Assessment of the Court

In response to that question, the Court observes that the applicability is of Article 7 (1) (a) of Regulation Noo 1215/2012 or Article 7, point 2, thereof depends, in particular, on the examination, by the court seised, of the specific conditions provided for by these provisions. Thus, when a claimant avails himself of one of those rules, it is necessary for the court seised to verify whether the claims of the claimant are, regardless of their qualification in national law, of a contractual nature or, on the contrary, of a tort nature. or quasi-tort, within the meaning of this regulation. In particular, in order to link a request formulated between contracting parties to “contractual matters” or to “tort matters”, within the meaning of Regulation No 1215/2012, the court seised must examine the “contractual” or “tort or tort” obligation. quasi-tort ”serving as its cause.

Thus, an action falls within the scope of a contract, within the meaning of Article 7 (1) (a) of Regulation Noo 1215/2012, if the interpretation of the contract binding the defendant to the plaintiff appears essential to establish the lawfulness or, on the contrary, unlawfulness of the behavior accused of the first by the second. On the other hand, when the plaintiff invokes, in his petition, the rules of tort or quasi-tort, namely the violation of an obligation imposed by law, and it does not appear essential to examine the content of the contract concluded with the defendant to assess the lawful or unlawful nature of the conduct alleged against the latter, the cause of the action falls under tort or quasi-tort, within the meaning of Article 7, point 2, of Regulation no.o 1215/2012.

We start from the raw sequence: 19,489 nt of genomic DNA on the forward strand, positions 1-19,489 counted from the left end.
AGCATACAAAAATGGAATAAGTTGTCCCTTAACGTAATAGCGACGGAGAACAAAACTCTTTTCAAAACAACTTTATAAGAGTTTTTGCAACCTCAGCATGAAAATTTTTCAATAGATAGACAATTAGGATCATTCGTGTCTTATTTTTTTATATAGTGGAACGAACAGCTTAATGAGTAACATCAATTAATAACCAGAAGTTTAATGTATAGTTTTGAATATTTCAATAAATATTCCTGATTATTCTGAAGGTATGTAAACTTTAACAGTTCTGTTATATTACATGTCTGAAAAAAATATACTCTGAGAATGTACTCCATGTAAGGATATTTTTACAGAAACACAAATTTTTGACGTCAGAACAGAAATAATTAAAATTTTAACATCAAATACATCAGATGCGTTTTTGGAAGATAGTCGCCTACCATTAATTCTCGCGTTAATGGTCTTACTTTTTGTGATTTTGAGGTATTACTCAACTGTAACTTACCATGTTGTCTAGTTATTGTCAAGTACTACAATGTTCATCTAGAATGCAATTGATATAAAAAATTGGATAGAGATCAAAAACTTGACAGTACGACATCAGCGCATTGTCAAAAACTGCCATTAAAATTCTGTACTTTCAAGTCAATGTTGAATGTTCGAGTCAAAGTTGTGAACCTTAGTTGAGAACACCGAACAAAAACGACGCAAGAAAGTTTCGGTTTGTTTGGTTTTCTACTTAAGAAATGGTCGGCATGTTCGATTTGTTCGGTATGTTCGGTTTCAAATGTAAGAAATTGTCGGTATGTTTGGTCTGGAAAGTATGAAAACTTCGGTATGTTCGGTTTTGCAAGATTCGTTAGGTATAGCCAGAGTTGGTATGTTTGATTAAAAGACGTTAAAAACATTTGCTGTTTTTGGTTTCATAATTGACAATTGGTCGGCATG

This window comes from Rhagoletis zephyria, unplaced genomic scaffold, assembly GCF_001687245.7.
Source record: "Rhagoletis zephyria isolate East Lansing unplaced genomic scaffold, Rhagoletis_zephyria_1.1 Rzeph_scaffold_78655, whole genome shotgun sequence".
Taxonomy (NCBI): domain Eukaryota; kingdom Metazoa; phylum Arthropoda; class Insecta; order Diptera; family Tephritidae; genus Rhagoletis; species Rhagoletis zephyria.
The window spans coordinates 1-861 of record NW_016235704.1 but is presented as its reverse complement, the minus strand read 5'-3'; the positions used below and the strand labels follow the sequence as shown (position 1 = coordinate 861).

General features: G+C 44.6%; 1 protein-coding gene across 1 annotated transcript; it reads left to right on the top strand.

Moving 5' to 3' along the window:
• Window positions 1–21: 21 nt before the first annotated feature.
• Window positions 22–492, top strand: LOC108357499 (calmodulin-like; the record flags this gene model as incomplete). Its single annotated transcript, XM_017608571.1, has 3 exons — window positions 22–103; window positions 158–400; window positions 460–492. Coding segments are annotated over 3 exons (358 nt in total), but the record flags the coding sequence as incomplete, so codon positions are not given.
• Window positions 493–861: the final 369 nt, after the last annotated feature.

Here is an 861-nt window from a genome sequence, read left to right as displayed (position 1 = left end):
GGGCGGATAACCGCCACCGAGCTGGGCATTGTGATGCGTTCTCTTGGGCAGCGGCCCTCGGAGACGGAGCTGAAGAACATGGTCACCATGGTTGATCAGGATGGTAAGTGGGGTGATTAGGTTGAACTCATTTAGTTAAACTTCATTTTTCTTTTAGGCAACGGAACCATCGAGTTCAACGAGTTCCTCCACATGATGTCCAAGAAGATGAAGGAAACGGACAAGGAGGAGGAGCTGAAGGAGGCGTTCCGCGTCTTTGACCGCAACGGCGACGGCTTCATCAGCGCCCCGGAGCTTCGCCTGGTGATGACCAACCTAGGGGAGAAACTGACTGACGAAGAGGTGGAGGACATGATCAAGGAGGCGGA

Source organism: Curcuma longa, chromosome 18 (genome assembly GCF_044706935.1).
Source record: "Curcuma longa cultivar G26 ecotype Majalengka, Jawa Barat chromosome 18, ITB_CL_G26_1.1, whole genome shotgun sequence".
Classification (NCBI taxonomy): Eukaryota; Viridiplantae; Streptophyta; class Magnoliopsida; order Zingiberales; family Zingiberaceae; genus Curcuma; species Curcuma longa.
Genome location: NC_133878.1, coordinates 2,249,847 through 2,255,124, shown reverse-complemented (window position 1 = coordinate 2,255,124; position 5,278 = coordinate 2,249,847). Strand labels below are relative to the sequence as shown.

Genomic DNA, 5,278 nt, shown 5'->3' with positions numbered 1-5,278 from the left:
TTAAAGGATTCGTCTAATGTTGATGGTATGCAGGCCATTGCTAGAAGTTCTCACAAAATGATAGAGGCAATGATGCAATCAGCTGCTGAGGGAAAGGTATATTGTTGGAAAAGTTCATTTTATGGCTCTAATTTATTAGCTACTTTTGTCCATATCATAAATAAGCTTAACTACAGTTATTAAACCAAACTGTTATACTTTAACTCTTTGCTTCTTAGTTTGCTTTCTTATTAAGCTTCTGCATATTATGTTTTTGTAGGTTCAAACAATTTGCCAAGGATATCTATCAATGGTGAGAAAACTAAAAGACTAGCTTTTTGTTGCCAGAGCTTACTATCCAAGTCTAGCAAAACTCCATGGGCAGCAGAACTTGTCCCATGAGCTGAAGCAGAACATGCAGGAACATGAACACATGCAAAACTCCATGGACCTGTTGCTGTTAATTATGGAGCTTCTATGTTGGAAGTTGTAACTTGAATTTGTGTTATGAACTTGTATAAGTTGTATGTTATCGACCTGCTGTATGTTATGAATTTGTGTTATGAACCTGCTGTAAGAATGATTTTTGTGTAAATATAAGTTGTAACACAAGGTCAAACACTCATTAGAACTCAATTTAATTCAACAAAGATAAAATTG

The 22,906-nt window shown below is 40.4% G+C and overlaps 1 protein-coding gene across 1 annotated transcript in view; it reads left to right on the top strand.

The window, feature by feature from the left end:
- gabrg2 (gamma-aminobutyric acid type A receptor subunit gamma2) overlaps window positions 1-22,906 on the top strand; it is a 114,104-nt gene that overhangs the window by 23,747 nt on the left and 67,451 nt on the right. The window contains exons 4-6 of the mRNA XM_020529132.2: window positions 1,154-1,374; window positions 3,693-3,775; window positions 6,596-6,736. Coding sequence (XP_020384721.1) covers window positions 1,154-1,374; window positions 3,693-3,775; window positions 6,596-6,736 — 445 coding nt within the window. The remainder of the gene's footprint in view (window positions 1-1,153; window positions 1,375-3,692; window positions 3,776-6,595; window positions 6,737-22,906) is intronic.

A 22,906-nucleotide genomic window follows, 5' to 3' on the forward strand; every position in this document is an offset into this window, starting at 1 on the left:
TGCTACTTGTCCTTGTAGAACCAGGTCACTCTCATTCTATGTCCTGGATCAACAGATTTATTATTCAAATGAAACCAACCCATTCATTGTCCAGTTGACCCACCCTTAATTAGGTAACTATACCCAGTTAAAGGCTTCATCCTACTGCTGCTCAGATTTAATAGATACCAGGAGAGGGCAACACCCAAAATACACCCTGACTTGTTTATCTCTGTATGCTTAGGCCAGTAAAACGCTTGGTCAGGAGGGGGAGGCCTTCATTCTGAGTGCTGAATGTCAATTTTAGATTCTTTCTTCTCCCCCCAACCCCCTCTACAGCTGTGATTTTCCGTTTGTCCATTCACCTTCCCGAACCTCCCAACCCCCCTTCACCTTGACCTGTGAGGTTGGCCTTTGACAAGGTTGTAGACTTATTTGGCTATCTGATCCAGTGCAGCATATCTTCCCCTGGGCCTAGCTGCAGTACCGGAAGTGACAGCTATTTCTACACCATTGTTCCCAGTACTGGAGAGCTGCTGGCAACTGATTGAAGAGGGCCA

In this case, Wikingerhof invokes, in its application, a violation of German competition law, which provides for a general ban on the abuse of a dominant position, independent of any contract or other voluntary commitment. Thus, the legal issue at the heart of the main proceedings is whether has committed an abuse of a dominant position, within the meaning of that competition law. However, to determine the lawful or unlawful nature with regard to this right of the practices alleged against, it is not essential to interpret the contract binding the parties to the main proceedings, such an interpretation being at most necessary in order to establish the materiality of those practices.

An issue that goes beyond litigation with Booking

The Court provides an answer that goes far beyond the question of Booking’s dominant position. It considers that, subject to verification by the referring court, the action, in so far as it is based on the legal obligation to refrain from any abuse of a dominant position, falls within the scope of tort or quasi-tort, within the meaning of Article 7, point 2, of Regulation No 1215/2012.

There is therefore a good chance that this judgment will be applied identically in other proceedings where the victim of the alleged abuse will want to bring before his own national courts.

More informations ?

The judgment and the Advocate General’s conclusions are available in the annex.

We want to give thanks to the writer of this write-up for this amazing material

Hotel sector c. 2-0 – Law & Technology

Hank Gilbert